Monday, February 8, 2010

Commander Dizaei

It seems that a particularly odious bully, who was abusing his position of trust, has received his just desserts. Four years might not seem a long time, but for a man of good character, two years in prison, of whatever category, are going to be distinctly unpleasant. For a policeman, it's going to be even worse.

He'll certainly lose weight, let's put it that way. Maybe he'll be joined by some MPs in due course?

On a side note, can anyone guess in which county a practising coroner has a conviction for perverting the course of justice?


  1. Coincidentally, his website expired yesterday.
    albaghdadi waad (469387)
    30 hoylake road
    east acton
    7np w3
    Domain name:
    Administrative and Technical contact:
    Master Host (HM6761)
    Kalvebod Brygge 45
    Copenhagen V 1560

    45.46907100 Fax: 45.70205872
    Record created: 2008-07-02 18: 54: 33
    Record last updated: 2008-07-02 18: 54: 45
    Record expires: 2010-07-02 00: 00: 00

  2. The convicted Coroner:
    Well, Mr Prosecutor, Google doesn't seem to know so I guess you will have to tell us!

  3. out of curiosity when do you expect the other 142,000 or so uniformed bully boys to be prosecuted, its a start, but we all know Dizaei is but a drop in the ocean.

  4. If there is such a creature as a practising coroner in this country (albeit there are several overseas) who has a conviction for perverting the course of justice, then it seemingly wasn't in connection with the discharge of his duty as coroner, otherwise proceedings under section 3(5) of the Coroners Act (which provides that a coroner found guilty of corruption, wilful neglect of duty or misbehaviour in the discharge of his duty shall be liable to conviction on indictment to imprisonment for a term not exceeding two years or a fine or to both) should have been taken, with a follow up under section 3(6)...a possible order by the Court for removal from office as Coroner.

    Neither has the Lord Chancellor seen fit to exercise his section 3(4) powers of removal.

    Apparently (and regardless of the optional nature of the section 3(6) order) no case of a section 3(5) conviction, from the past decade or so, is known to the relevant Secretary of State, and he should know... (shouldn't he?).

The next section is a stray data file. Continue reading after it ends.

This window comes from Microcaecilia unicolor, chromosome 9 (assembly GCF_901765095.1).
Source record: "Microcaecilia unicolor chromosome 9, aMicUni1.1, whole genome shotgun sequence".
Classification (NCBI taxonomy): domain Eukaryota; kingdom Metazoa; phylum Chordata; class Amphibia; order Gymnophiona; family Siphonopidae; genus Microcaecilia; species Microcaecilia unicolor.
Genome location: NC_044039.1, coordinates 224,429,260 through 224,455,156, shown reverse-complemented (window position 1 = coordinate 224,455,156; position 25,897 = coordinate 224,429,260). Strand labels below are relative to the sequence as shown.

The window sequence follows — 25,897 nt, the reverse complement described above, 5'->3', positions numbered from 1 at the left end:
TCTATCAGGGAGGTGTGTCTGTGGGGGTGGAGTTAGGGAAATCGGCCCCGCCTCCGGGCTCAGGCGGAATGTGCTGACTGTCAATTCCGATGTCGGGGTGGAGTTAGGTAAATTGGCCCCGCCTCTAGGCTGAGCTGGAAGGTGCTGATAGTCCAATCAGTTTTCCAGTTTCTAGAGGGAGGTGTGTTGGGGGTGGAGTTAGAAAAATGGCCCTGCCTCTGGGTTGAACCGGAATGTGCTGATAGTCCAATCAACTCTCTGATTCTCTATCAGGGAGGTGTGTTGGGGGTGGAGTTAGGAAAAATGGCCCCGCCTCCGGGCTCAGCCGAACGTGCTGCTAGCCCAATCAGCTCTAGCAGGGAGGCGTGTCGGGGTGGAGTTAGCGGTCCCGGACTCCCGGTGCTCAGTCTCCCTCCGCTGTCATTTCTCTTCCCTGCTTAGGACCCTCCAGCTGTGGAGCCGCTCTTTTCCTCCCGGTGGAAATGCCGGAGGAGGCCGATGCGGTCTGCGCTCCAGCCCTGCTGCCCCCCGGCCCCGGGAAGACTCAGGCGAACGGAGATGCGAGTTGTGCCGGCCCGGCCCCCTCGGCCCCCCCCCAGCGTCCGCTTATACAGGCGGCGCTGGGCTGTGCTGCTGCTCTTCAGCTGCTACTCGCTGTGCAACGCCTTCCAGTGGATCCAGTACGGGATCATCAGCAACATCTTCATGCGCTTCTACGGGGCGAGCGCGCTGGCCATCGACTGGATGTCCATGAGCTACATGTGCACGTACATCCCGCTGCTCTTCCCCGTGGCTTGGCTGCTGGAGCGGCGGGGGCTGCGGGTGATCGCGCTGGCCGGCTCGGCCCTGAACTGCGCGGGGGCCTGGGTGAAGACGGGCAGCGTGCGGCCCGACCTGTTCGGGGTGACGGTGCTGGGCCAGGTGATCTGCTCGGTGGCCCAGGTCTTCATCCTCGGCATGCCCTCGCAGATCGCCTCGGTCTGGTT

So you raised the topic, please give us a few clues...else we needs answer "no, we cannot guess" to your query.

  5. Yes, bullying of members of the public is unfortunately rather widespread. A common example is harassing photographers. See here for a typical example -- police officers being less than precise about their powers, and an intelligent person asking probing questions. Result: arrest, DNA swabs, custody.

    As for the coroner, I will post up a name in due course.

  6. Full details re: naughty coroner in a week or two -- I am planning to see if the county in question wishes to comment first. Feels almost like journalism.

  7. Rather a sweping generalisation from Thomas Grenaway. I'm surprised no-one else has picked up on that aspect.
    Regarding the incident reported in the Guardian and linked to by the anon prosecutor, if I was their skipper they'd have been given some pithy advice about a) knowing their powers and b) communicating effectively. I'm sure the incident would not have escalated in the way it did if the PCSOs had been confident enough to explain that some other members of the public had expressed concern about what he was doing (yes, I can't understand why either, but 22 years as a cop tells me it's not unlikely), and to ask him, politely, what he was doing. Unless he was intent on winding up Plod (do people really do that? Oh yes they do) then the satisfactory explanation he provides to the journo would no doubt have satisfied the PCSOs too.
    My point being that the police are not intent on establishing a police state, but often we should be better at talking to people!
    Thank you
    Grumpy old sergeant